World Middle East First Look

Trump threatens to blacklist elite Iranian security force

US-Iran tensions flared as President Trump threatened to list Iran's elite security force, the Revolutionary Guard Corps, as a terrorist organization as part of his attack on the Iran nuclear deal. Iran responded saying that such a move would be met with reciprocal action. 

Iran's Revolutionary Guard Corps marched in a parade in September 2002. President Trump is threatening to blacklist the elite force as part of his attack on the Iran nuclear deal.
Vahid Salemi/AP/File
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Caption
  • Reuters Staff
    Reuters

Iran told the United States on Tuesday that it will keep "all options on table" if President Trump designates its elite Revolutionary Guards (IRGC) as a terrorist organization.

It came hours after the government said Washington itself would be aiding terrorism if it took such an action.

President Trump is expected to announce this week his final decision on how he wants to contain Iran's regional influence.

Mr. Trump is also expected to "decertify" a landmark 2015 deal Iran struck with world powers to curb its nuclear program in return for the lifting of most international sanctions. Trump's announcement would stop short of pulling out of the agreement, punting that decision to Congress, which would have 60 days to decide whether to reimpose sanctions.

He is also expected to designate Iran's most powerful security force, the Islamic Revolutionary Guards Corps, as a terrorist organization.

US sanctions on the IRGC could affect conflicts in Iraq and Syria, where Tehran and Washington both support warring parties that oppose the Islamic State militant group.

"The Americans are too small to be able to harm the Revolutionary Guards," Ali Akbar Velayati, the top adviser to Iran's Supreme Leader Ayatollah Ali Khamenei was quoted as saying by ISNA. "We have all options on the table. Whatever they do, we will take reciprocal measures," he added.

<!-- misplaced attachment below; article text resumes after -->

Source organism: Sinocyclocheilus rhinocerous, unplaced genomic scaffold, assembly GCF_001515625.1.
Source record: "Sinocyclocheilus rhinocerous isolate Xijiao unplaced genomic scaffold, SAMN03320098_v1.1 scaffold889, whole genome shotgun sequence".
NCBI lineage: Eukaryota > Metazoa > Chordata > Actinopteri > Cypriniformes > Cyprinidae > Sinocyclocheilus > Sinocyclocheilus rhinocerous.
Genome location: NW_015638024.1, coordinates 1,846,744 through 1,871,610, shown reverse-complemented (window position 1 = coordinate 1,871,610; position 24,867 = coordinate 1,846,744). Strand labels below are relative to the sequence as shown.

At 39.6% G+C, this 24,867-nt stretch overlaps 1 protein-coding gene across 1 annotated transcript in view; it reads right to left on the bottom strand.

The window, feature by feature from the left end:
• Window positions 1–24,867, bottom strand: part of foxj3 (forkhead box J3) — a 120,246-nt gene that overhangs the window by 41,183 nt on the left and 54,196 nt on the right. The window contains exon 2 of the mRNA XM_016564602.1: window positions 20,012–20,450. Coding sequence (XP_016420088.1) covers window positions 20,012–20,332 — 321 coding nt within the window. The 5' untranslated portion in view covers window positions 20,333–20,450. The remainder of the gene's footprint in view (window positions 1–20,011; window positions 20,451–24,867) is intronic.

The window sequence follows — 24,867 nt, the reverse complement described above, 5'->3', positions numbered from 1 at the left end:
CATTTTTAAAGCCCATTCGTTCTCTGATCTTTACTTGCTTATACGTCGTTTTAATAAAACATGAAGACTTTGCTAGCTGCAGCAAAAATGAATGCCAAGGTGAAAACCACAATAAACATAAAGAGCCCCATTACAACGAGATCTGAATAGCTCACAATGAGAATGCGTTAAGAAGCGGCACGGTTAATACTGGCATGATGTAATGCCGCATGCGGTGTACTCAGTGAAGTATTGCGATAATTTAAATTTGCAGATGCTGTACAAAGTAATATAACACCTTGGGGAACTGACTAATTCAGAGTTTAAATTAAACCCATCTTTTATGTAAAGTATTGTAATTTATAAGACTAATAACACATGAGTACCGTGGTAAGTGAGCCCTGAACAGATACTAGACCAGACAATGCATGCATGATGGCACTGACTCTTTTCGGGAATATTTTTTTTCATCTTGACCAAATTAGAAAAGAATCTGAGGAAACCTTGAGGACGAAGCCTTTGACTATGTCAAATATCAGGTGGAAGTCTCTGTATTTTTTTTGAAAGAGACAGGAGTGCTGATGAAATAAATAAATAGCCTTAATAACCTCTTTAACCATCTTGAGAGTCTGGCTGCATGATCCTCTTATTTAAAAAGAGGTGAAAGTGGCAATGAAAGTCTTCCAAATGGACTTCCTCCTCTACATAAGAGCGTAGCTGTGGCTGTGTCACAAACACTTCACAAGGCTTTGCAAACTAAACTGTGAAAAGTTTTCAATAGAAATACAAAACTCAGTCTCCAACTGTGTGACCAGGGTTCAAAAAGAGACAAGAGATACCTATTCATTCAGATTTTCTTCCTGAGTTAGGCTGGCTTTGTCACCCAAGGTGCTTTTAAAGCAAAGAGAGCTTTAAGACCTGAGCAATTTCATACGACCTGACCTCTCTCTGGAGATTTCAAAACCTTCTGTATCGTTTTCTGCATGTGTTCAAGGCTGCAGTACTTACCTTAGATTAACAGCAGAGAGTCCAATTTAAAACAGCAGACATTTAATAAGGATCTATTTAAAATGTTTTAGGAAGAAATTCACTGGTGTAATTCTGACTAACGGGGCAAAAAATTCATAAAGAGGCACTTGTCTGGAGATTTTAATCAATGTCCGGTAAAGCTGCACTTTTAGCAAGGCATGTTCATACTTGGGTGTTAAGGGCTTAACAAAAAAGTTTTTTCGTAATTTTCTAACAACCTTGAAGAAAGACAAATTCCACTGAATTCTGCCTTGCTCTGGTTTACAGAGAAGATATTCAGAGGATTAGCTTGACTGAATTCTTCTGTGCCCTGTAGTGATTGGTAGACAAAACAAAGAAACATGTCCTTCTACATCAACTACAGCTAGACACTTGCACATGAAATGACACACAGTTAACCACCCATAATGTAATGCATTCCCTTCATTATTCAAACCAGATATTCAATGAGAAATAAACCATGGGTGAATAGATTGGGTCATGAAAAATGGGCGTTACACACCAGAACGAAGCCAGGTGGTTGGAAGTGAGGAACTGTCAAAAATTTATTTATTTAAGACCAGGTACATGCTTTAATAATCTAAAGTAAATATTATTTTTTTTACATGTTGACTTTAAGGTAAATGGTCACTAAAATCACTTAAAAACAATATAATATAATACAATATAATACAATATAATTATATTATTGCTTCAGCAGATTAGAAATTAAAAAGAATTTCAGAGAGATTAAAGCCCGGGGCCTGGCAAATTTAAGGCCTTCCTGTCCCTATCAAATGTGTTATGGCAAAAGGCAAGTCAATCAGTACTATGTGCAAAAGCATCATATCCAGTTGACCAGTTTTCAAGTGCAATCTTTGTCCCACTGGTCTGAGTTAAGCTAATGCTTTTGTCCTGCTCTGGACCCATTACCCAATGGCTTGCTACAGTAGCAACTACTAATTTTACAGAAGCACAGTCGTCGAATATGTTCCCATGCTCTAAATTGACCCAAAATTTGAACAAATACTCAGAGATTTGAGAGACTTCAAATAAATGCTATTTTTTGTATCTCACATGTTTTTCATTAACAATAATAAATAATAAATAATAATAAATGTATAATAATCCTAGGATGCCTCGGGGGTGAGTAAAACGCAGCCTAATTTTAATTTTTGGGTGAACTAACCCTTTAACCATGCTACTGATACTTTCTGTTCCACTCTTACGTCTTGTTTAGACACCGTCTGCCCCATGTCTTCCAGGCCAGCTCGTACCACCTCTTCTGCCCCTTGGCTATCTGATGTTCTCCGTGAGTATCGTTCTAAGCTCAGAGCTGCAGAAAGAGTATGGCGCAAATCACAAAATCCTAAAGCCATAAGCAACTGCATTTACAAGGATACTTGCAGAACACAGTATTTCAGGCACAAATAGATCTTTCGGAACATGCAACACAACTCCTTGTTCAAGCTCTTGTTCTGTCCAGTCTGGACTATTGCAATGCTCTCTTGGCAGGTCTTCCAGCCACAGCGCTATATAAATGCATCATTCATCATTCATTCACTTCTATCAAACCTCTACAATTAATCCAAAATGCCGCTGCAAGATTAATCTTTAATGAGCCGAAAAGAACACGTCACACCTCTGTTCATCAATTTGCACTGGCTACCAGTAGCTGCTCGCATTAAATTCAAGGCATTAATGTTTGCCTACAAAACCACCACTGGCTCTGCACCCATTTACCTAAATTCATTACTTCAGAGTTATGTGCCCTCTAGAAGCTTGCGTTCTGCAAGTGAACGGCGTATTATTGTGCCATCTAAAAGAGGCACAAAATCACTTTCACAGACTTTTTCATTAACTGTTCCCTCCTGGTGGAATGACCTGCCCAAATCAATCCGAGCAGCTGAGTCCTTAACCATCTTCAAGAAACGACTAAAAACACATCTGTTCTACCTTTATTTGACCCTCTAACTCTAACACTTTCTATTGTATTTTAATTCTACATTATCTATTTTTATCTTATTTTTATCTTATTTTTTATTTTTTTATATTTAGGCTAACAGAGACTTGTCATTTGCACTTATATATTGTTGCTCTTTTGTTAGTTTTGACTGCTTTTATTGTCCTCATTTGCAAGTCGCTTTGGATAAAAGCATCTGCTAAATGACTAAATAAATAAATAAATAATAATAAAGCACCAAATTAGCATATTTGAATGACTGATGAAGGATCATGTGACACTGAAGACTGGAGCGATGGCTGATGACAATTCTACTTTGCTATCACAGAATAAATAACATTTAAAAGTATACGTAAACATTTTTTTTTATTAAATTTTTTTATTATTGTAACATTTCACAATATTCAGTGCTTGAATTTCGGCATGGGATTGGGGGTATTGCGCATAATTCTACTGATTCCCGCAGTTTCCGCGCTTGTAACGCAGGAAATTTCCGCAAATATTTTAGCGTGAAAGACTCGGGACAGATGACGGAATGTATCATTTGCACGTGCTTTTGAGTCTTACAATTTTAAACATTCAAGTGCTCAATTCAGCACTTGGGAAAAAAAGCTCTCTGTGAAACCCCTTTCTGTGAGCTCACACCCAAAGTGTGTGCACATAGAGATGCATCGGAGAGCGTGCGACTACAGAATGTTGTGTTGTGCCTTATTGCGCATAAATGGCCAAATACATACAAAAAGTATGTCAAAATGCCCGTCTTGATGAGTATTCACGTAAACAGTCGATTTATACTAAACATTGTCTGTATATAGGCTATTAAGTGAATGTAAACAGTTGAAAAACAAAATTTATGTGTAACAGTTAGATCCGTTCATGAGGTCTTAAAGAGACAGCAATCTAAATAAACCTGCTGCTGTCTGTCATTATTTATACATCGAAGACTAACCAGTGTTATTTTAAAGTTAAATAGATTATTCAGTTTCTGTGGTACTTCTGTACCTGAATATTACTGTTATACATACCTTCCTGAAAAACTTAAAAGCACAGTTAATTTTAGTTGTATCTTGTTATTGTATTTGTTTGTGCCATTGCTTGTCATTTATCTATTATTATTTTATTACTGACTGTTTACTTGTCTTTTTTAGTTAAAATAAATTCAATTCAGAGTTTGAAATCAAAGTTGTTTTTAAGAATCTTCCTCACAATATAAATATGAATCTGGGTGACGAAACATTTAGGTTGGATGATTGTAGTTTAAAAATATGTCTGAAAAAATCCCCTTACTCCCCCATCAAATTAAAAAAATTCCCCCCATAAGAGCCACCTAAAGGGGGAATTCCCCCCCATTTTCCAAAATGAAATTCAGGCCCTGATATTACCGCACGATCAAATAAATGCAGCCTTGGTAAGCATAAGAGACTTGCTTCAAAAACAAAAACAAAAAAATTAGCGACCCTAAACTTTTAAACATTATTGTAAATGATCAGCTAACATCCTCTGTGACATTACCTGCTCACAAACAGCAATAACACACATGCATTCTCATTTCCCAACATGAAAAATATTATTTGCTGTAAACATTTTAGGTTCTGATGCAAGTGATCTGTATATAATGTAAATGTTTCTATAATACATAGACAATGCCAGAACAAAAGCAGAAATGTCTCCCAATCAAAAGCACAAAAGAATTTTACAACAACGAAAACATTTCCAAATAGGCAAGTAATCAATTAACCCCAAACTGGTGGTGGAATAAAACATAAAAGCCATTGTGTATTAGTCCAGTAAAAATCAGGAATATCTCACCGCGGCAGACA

The Iranian nuclear deal, agreed in 2015 and supported by European countries, Russia, and China, lifted international sanctions on Iran in return for it agreeing to curbs on its nuclear program.

'Firm, decisive and crushing'

Washington maintains separate unilateral sanctions on Iran over its missile program and allegations that it supports terrorism in the Middle East. It already blacklists some individuals and entities for supporting IRGC activities, but not the Guards themselves.

The Guards have a vast economic empire in Iran. Designating them terrorists could make it more difficult for some Iranian businesses to take advantage of the lifting of sanctions to interact with global banks, which are required to verify that their clients are not on terrorism blacklists.

Iran’s rial has dropped against the US dollar in recent days in a sign of concern about Trump’s policy. The rial was quoted in the free market around 40,400 to the dollar, currency exchangers in Tehran told Reuters, compared to 39,200 last week. Several exchangers said they had stopped selling dollars from Monday and were waiting to assess the trend in the market.

An Iranian government spokesman said that the world should be "thankful" to the Revolutionary Guards for fighting against the Islamic State and other terrorist groups.

"By taking a stance against the Revolutionary Guards and designating it a terrorist group, the Americans would be joining the terrorists' camp," Mohammad Baqer Nobakht said in a weekly news conference broadcast live on state television.

IRGC commander Mohammad Ali Jafari said on Sunday that if Washington designated the Guards a terrorist organization, they "will consider the American Army to be like Islamic State all around the world."

Iran’s Foreign Ministry spokesman Bahram Qasemi said on Monday that Tehran would give a "firm, decisive and crushing" response if the United States goes ahead with such a plan.

Washington aims to put more pressure on the IRGC, especially over its missile program. Trump said in September that recent IRGC missile tests illustrated the weakness of the nuclear deal reached by his predecessor, former President Barack Obama.

Iranian Foreign Minister Mohammad Javad Zarif said Iran purposefully excluded its military capability from the nuclear deal, as "it is not intended as leverage or a bargaining chip in future negotiations."

In an article published in the Atlantic on Monday Zarif added: "No party or country need fear our missiles … unless it intends to attack our territory." 

This story was reported by Reuters. 

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